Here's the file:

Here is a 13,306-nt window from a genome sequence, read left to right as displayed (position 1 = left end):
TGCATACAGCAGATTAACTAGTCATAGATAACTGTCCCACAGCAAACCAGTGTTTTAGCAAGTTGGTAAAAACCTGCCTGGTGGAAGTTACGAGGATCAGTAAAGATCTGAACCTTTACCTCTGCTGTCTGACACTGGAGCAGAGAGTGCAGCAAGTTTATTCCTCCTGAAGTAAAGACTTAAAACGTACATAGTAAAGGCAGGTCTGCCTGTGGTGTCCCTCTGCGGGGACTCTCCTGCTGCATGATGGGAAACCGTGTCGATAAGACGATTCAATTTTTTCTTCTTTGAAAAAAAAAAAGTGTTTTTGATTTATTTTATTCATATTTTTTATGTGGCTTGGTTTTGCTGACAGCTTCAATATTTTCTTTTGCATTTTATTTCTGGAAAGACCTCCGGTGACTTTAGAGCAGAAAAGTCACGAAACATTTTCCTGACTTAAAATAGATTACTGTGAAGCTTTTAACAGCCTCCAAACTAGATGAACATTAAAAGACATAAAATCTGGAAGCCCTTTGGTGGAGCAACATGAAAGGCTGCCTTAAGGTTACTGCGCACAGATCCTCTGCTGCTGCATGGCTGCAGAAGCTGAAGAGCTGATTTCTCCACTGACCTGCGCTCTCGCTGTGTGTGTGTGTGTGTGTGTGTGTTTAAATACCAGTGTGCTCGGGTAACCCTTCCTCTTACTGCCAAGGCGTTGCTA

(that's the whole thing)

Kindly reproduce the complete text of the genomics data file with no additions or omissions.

Here is a 13,306-nt window from a genome sequence, read left to right as displayed (position 1 = left end):
TGCATACAGCAGATTAACTAGTCATAGATAACTGTCCCACAGCAAACCAGTGTTTTAGCAAGTTGGTAAAAACCTGCCTGGTGGAAGTTACGAGGATCAGTAAAGATCTGAACCTTTACCTCTGCTGTCTGACACTGGAGCAGAGAGTGCAGCAAGTTTATTCCTCCTGAAGTAAAGACTTAAAACGTACATAGTAAAGGCAGGTCTGCCTGTGGTGTCCCTCTGCGGGGACTCTCCTGCTGCATGATGGGAAACCGTGTCGATAAGACGATTCAATTTTTTCTTCTTTGAAAAAAAAAAAGTGTTTTTGATTTATTTTATTCATATTTTTTATGTGGCTTGGTTTTGCTGACAGCTTCAATATTTTCTTTTGCATTTTATTTCTGGAAAGACCTCCGGTGACTTTAGAGCAGAAAAGTCACGAAACATTTTCCTGACTTAAAATAGATTACTGTGAAGCTTTTAACAGCCTCCAAACTAGATGAACATTAAAAGACATAAAATCTGGAAGCCCTTTGGTGGAGCAACATGAAAGGCTGCCTTAAGGTTACTGCGCACAGATCCTCTGCTGCTGCATGGCTGCAGAAGCTGAAGAGCTGATTTCTCCACTGACCTGCGCTCTCGCTGTGTGTGTGTGTGTGTGTGTGTGTTTAAATACCAGTGTGCTCGGGTAACCCTTCCTCTTACTGCCAAGGCGTTGCTA